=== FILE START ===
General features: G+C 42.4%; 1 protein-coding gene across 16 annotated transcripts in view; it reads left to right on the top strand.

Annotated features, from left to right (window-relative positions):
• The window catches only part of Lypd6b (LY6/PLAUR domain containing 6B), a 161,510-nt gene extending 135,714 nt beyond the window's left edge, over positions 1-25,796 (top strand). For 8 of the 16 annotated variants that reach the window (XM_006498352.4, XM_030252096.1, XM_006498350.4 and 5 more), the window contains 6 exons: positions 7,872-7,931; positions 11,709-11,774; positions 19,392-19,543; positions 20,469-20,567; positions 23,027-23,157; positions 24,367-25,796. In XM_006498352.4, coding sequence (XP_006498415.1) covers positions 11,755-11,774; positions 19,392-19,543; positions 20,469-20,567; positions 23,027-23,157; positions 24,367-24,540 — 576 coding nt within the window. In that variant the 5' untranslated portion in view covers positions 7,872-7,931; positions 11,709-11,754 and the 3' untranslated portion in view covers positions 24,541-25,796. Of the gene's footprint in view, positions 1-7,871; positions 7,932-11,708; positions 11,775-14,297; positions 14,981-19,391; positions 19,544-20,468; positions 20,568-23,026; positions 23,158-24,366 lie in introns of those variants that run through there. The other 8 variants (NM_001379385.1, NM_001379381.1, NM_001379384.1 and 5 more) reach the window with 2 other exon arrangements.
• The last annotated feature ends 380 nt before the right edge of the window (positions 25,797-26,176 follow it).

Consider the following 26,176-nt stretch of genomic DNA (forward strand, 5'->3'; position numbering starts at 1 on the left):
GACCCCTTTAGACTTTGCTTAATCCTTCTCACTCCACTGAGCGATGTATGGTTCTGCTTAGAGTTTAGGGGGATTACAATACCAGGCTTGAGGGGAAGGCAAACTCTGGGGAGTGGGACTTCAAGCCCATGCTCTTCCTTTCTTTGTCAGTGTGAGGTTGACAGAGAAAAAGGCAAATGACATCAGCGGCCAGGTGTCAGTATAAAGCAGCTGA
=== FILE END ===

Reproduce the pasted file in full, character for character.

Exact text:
General features: G+C 42.4%; 1 protein-coding gene across 16 annotated transcripts in view; it reads left to right on the top strand.

Annotated features, from left to right (window-relative positions):
• The window catches only part of Lypd6b (LY6/PLAUR domain containing 6B), a 161,510-nt gene extending 135,714 nt beyond the window's left edge, over positions 1-25,796 (top strand). For 8 of the 16 annotated variants that reach the window (XM_006498352.4, XM_030252096.1, XM_006498350.4 and 5 more), the window contains 6 exons: positions 7,872-7,931; positions 11,709-11,774; positions 19,392-19,543; positions 20,469-20,567; positions 23,027-23,157; positions 24,367-25,796. In XM_006498352.4, coding sequence (XP_006498415.1) covers positions 11,755-11,774; positions 19,392-19,543; positions 20,469-20,567; positions 23,027-23,157; positions 24,367-24,540 — 576 coding nt within the window. In that variant the 5' untranslated portion in view covers positions 7,872-7,931; positions 11,709-11,754 and the 3' untranslated portion in view covers positions 24,541-25,796. Of the gene's footprint in view, positions 1-7,871; positions 7,932-11,708; positions 11,775-14,297; positions 14,981-19,391; positions 19,544-20,468; positions 20,568-23,026; positions 23,158-24,366 lie in introns of those variants that run through there. The other 8 variants (NM_001379385.1, NM_001379381.1, NM_001379384.1 and 5 more) reach the window with 2 other exon arrangements.
• The last annotated feature ends 380 nt before the right edge of the window (positions 25,797-26,176 follow it).

Consider the following 26,176-nt stretch of genomic DNA (forward strand, 5'->3'; position numbering starts at 1 on the left):
GACCCCTTTAGACTTTGCTTAATCCTTCTCACTCCACTGAGCGATGTATGGTTCTGCTTAGAGTTTAGGGGGATTACAATACCAGGCTTGAGGGGAAGGCAAACTCTGGGGAGTGGGACTTCAAGCCCATGCTCTTCCTTTCTTTGTCAGTGTGAGGTTGACAGAGAAAAAGGCAAATGACATCAGCGGCCAGGTGTCAGTATAAAGCAGCTGA